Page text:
#2: Lights that shine
Corona stats, Bahn strikes, crime news, lights, Gorillas without a zookeeper and a primer on the SPD Berlin's role in the September election.
Don’t use hand gestures for the job you have, use hand gestures for the job you want. Franziska Giffey (SPD), who lost her spot in Chancellor Angela Merkel’s cabinet over a plagarism scandal, imitating the chancellor.
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Some Berlin corona stats for September 3:
Fully vaccinated: 65.3% (64.9% Tuesday)
New cases: 533 (586 Tuesday)
Total deaths: 3,595 (+2)
🔴 7-day incidence: 83.8 (72.2 Tuesday)
🟡 Development of the 7-day incidence in one week: +1.7% (+4% Tuesday)
🟢 Covid-19 ICU patient occupancy: 5.4% (4.8% Tuesday)
Berlin’s corona information page
Deutsche Bahn (DB) and the GDL train drivers’ union have yet to reach an agreement, with GDL labeling a new DB counter offer as “poisonous”. Get ready for another strike hitting the Ringbahn after this one ends Tuesday. The strike is ostensibly about the length of a proposed 3.8% raise (GDL wants to negotiate again in 28 months, DB 36) but it’s really about a power battle between the smaller GDL and the larger EVG unions at DB. DB would prefer to deal with just a single union and is often accused by the GDL of using negotiations to elbow it out.
Two Stolpersteine for Black Berliners
Two brass stumbling blocks were laid August 29 to commemorate Ferdinand Allen and Martha Ndumbe, who were murdered by the Nazi government in 1941 and 1945, respectively. Allen was murdered in a special facility in Bamberg and Ndumbe in the Ravensbrück concentration camp. If you don’t know: Stolpersteine are plaques on European sidewalks that commemorate the final residences of victims of the Nazi regime.
Let there be light!
The 17th Festival of Lights starts today. I’ve always felt it’s just people marvelling at the invention of electricity but friends say it’s much more: They love seeing what bright lights artists shine at the city’s landmarks after dark. A map of events and locations is here. Even though I’m a grinch about the thing, I’ll post a picture or two to my Insta too.
The PR-embarrassment that is the Gorillas delivery service is heading to labor court next week, according to a workers’ collective. Limited contracts are a cornerstone of Gorillas labor policy. The collective claims management are attempting to force out workers who wanted to form a works council by just not re-upping their contracts. A works council represents employee rights and has broad powers under German co-determination laws. The collective says Gorillas brass made some legal missteps in the non-renewal and, judging by the company’s brief history, their claims seem credible.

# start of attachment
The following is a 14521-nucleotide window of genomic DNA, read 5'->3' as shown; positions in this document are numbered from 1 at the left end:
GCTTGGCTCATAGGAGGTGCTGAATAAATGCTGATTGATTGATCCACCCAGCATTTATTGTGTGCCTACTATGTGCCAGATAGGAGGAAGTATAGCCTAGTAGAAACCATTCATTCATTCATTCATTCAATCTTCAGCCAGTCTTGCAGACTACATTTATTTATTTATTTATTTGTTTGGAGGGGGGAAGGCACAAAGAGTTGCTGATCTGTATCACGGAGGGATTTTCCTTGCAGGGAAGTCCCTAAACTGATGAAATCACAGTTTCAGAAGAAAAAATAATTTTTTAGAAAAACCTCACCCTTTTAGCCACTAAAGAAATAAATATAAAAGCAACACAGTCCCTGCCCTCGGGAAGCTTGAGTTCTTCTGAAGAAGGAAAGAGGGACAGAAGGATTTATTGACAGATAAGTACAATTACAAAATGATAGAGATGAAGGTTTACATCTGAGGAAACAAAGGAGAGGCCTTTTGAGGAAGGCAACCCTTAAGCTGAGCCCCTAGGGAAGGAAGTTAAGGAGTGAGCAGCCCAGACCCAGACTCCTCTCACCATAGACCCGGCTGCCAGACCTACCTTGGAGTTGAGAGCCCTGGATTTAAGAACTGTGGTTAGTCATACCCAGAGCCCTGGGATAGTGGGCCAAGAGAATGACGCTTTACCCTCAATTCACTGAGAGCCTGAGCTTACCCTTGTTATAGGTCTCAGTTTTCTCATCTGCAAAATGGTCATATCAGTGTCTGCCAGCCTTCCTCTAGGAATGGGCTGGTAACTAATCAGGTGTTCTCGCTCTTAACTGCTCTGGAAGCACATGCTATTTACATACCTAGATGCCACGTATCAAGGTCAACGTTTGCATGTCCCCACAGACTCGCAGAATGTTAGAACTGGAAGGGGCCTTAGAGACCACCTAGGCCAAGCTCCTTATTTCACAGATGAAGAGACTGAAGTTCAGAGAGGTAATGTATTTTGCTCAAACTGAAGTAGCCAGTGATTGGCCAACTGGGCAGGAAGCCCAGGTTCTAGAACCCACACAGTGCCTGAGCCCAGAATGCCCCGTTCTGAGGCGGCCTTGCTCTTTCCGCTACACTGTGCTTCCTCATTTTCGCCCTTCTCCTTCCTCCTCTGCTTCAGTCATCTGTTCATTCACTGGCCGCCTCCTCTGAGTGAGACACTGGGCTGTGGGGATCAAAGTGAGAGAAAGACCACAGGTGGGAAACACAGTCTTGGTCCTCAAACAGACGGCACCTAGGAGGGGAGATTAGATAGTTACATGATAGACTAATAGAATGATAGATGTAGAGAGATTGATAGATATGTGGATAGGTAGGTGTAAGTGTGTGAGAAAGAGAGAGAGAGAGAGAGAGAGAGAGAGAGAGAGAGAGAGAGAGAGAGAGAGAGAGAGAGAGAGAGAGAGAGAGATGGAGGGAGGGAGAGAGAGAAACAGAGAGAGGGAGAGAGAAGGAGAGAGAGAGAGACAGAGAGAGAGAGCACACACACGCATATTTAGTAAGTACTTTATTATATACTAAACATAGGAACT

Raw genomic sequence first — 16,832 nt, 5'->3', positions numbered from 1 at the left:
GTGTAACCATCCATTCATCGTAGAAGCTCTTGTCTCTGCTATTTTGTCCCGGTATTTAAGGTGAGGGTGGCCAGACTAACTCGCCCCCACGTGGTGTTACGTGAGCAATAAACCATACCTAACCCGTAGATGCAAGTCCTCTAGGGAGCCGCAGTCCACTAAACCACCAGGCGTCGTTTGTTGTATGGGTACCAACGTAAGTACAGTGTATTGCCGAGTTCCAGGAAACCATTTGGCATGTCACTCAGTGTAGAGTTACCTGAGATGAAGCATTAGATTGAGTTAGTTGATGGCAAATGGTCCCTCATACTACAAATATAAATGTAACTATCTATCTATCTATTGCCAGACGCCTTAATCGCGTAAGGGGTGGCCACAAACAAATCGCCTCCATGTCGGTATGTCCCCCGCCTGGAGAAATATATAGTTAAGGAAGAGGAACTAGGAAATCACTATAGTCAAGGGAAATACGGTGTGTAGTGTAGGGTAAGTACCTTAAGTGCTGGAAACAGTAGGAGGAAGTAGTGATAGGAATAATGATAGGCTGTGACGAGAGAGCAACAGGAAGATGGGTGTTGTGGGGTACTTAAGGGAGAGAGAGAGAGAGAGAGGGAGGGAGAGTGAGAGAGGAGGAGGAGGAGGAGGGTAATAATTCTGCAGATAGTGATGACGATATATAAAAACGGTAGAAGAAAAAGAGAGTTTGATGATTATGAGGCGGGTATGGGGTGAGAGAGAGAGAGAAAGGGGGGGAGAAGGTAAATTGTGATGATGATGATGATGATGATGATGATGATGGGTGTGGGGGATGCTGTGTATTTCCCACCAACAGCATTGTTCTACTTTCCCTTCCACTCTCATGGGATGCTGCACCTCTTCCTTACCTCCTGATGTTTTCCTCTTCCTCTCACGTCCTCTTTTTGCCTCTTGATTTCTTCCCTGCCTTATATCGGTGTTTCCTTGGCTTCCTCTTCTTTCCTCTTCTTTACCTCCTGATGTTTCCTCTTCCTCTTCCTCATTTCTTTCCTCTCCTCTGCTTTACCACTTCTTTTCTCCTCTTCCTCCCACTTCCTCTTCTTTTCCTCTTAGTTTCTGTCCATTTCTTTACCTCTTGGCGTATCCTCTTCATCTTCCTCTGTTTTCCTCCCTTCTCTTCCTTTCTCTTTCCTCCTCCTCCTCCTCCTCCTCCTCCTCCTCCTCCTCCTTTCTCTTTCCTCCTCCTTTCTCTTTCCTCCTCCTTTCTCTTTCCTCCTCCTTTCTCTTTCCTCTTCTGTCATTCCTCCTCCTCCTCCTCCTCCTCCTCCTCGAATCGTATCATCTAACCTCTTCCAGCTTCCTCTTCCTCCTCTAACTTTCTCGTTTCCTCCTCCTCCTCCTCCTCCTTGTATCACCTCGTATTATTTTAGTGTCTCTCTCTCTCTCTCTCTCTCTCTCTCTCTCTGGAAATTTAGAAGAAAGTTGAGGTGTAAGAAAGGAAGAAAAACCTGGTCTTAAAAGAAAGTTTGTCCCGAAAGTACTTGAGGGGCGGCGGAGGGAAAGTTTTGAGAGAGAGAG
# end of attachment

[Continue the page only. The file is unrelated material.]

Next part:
Some crime stuff
One of four assailants who dressed up as BSR garbage men and robbed an armored car in broad daylight on Kudamm Feb. 19 confessed in court to the crime - the group absconded with €648,500(!). Muhammed R. said his coke habit likely led to his downfall. DNA on one of the guard’s uniforms pointed to the suspect, already sentenced to a year in jail for illegal street racing. In court he reportedly said he may have wiped his runny nose on the uniform, leaving his DNA (🤢). The confession is part of a deal that will reduce what could be another 15 years to at-most 7.5 years. He didn’t rat out his co-conspirators.
Also: Dresden prosecutors have charged six members of the Remmo crime family with the Hollywood-style cat burglary at the Grünes Gewölbe museum in November. Charges include theft and arson. They stole 21 pieces of jewelry worth €113,800 - less profitable than an armored car robbery. Two of the six are already in jail for their role in the theft of a giant million-dollar gold coin from the Bode-Museum in Berlin.
Longish read: Berlin election update
As the New York Times this week pointed out, German elections are boring affairs, because the natives are a middle-of-the-road kinda people. But the natives also like to say Berlin isn’t Germany and the campaign for the Abgeordnetenhaus (Berlin’s state parliament) is a bit more exciting, thanks to the left-leaning SPD’s top candidate, Franziska Giffey. The 43-year-old last month led her party in quashing two key pieces of legislation for the city-state’s leftwing SPD/Die Grüne/Die Linke coalition government. An addition to a mobility law that would have de-emphasized cars, removed parking spots and suggested a London-style city toll for passenger vehicles. Most blamed the SPD for the update's failure but the SPD blamed the environmental Die Grüne. Next, the SPD quashed an update of construction regulations that would have pushed green roofs and accelerated building permits. The SPD blamed the Die Linke-led building department
Shots fired (right at her coalition partners)!
Giffey’s also against the Deutsche Wohnen & Co. enteignen referendum on the Sept. 26 ballot. It would ask politicians to force major corporate landlords to sell a signficiant portion of their stock to the capital city. “For me, expropriation is a red line,” she told RBB. Giffey wants to lead the city in what many suspect is a Germany coalition, named after the symbolic colors of the conservative CDU (black), SPD (red) and business-friendly FDP (yellow), the same colors as the German flag. According to the latest poll, Giffey’s SPD is Berlin’s strongest party and would lead any coalition, making her the third consecutive SPD mayor (and also head of the state of Berlin) in the past 20 years. The Germany coalition would have a thin 50 percent majority according to the poll. The Tagesspiegel labeled the Germany coalition a coalition for those outside the Ringbahn.
Without question, Giffey’s campaigning is bold, but also either refreshing or terrifying depending on your political leanings. Es bleibt spannend, which is German for “exciting”, though Germans use the word “exciting” like they do “spicy”.
Have a good weekend.